Goondwindi forum: How hands free farming just became a reality

Automated machinery, remote agronomy successfully grows first cereal crop

Cropping
GRDC grower relations manager north Richard Holzknecht says the achievement of the Hands Free Hectare project will be a highlight of the Grains Research Update in Goondiwindi next week.

GRDC grower relations manager north Richard Holzknecht says the achievement of the Hands Free Hectare project will be a highlight of the Grains Research Update in Goondiwindi next week.

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The Hands Free Hectare project will be a highlight of the Grains Research Update in Goondiwindi next week.

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A UK research engineer who has helped successfully grow the world’s first ‘hands free’ barley crop will share his experiences at a grains research and development forum next week.

Martin Abell from farming services company Precision Decisions will deliver the keynote address at the GRDC Grains Research Update in Goondiwindi on March 6.

Mr Abell will explain the achievements and challenges of the ground-breaking Hands Free Hectare Project, a UK farming feasibility study, which used automated machinery and remote agronomy to successfully grow the first cereal crop to be planted, tended and harvested without ‘operators in the driving seat or agronomists on the ground’.

The project attracted global attention after its researchers grew one hectare of barley in 2017 without humans entering the paddock.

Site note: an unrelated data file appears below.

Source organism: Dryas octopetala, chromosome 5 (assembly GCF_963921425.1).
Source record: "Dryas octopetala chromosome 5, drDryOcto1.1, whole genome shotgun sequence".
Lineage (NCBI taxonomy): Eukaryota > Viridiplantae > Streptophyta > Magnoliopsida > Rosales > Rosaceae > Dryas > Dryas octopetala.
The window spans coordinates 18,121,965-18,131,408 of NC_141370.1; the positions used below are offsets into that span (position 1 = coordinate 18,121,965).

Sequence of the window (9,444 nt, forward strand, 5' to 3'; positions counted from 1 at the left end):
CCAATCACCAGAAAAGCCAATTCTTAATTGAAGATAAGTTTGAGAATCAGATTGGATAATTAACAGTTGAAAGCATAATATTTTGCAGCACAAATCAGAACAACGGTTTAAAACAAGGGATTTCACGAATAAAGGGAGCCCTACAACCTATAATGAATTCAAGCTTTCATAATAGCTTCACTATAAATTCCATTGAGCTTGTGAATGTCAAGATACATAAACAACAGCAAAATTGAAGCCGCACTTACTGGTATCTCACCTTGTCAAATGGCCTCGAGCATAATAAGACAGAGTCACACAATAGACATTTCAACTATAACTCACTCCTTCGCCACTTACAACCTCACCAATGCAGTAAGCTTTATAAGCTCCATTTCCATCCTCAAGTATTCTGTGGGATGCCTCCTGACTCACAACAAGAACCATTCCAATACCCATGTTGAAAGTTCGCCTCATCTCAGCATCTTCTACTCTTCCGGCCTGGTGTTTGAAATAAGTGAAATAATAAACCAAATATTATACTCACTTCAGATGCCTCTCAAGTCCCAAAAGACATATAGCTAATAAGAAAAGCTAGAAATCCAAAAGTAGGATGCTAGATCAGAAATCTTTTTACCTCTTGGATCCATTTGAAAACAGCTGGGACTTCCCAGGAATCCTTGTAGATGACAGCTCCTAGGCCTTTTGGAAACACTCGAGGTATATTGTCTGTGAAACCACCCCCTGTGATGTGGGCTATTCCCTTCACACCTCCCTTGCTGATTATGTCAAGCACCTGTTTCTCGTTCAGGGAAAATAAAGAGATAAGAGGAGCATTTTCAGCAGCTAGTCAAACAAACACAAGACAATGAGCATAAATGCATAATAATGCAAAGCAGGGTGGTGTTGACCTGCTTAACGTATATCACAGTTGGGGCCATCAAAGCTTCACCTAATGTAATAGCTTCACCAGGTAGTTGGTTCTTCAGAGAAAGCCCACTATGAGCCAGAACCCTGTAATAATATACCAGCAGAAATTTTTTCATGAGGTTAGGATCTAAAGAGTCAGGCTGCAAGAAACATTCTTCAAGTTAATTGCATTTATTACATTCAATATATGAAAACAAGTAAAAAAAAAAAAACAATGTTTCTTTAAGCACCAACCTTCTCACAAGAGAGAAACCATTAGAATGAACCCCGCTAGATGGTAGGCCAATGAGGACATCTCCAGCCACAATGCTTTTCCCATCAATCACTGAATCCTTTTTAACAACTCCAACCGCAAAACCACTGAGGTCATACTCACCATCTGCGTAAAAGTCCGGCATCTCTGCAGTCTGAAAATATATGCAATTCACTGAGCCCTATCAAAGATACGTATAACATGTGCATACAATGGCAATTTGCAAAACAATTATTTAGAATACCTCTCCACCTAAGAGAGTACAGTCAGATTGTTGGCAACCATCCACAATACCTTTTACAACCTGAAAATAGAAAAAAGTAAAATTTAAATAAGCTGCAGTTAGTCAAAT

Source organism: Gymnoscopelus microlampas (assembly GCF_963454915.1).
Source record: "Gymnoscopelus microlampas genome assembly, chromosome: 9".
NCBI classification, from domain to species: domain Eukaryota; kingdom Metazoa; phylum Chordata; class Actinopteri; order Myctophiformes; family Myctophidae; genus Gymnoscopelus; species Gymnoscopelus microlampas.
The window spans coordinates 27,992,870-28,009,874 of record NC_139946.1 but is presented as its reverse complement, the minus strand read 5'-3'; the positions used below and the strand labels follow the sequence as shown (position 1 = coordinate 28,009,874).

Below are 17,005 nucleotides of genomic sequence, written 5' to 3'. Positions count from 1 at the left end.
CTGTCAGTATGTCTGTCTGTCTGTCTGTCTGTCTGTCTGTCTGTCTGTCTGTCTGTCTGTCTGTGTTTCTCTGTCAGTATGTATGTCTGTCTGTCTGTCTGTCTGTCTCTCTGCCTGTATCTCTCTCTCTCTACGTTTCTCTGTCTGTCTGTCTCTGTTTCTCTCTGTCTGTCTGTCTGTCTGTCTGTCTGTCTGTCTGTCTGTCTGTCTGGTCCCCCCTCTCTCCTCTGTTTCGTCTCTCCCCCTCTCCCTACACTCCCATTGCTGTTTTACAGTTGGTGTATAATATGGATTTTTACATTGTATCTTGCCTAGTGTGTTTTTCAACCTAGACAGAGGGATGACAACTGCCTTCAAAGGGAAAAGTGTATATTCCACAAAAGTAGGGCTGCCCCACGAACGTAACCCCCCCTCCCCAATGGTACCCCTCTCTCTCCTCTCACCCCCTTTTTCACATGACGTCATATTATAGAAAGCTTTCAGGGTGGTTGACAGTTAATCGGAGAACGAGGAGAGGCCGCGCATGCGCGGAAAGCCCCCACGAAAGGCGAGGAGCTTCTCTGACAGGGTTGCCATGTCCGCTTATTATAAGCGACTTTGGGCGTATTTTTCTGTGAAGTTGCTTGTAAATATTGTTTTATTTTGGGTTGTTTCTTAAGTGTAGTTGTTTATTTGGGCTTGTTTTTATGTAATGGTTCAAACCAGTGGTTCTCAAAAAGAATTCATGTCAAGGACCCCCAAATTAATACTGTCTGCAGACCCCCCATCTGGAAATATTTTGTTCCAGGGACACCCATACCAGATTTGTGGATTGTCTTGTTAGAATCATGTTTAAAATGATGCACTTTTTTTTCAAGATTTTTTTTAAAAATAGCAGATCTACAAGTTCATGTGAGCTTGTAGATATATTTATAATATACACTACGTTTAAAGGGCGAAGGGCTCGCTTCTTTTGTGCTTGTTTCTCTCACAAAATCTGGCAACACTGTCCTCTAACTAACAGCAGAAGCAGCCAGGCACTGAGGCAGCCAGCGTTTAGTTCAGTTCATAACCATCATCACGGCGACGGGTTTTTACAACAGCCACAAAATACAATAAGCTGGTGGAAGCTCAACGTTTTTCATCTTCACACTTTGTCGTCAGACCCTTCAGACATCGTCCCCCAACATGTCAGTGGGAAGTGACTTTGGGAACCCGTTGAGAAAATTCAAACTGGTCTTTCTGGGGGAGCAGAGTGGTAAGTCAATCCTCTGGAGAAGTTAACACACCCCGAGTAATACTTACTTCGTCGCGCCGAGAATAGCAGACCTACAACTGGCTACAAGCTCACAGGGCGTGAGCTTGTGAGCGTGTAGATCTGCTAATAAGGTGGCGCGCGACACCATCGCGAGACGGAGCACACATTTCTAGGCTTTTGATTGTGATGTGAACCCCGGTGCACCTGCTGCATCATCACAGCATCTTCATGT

Carried out by Harper Adams University in Shropshire with Precision Decisions, the Hands Free Hectare Project produced a crop that yielded 4.5 tonnes per hectare.

GRDC grower relations manager north Richard Holzknecht said it was an opportunity for growers and agronomists to hear first hand about this innovative project, which highlights the opportunities and possibilities of autonomous machinery and new technology in the paddock.

“Beyond the key note address this year the Update features a line-up of Australian experts, who are presenting the latest information from GRDC investments in research and development,” Mr Holzknecht said.

“So we encourage growers and agronomists to come along, because these insights and this new knowledge from could help inform their decision making for 2018.”

With the theme of ‘Driving profit through Research’ the Goondiwindi GRDC Update will include presentations from soil nutrition expert Professor Mike Bell on key learnings from a six week study tour in Europe; as well as spray specialist Bill Gordon, who will offer the latest advice on nozzle selection and spray application guidelines.

Charles Sturt University researcher John Broster will also provide data from a major herbicide resistance survey across Queensland and NSW with information on emerging weeds of concern.

The update will also include presentations on key agronomic issues and the latest farm ready research on disease, pest and weed threats, crop nutrition and crop performance, and combating soil constraints.

CLICK HERE for more information on the Goondiwindi GRDC Update or call 02 9482 4930 or email: erica@icanrural.com.au

The GRDC will also hold a one-day Grains Research Update at Allora on March 8.

The story Goondwindi forum: How hands free farming just became a reality first appeared on Queensland Country Life.

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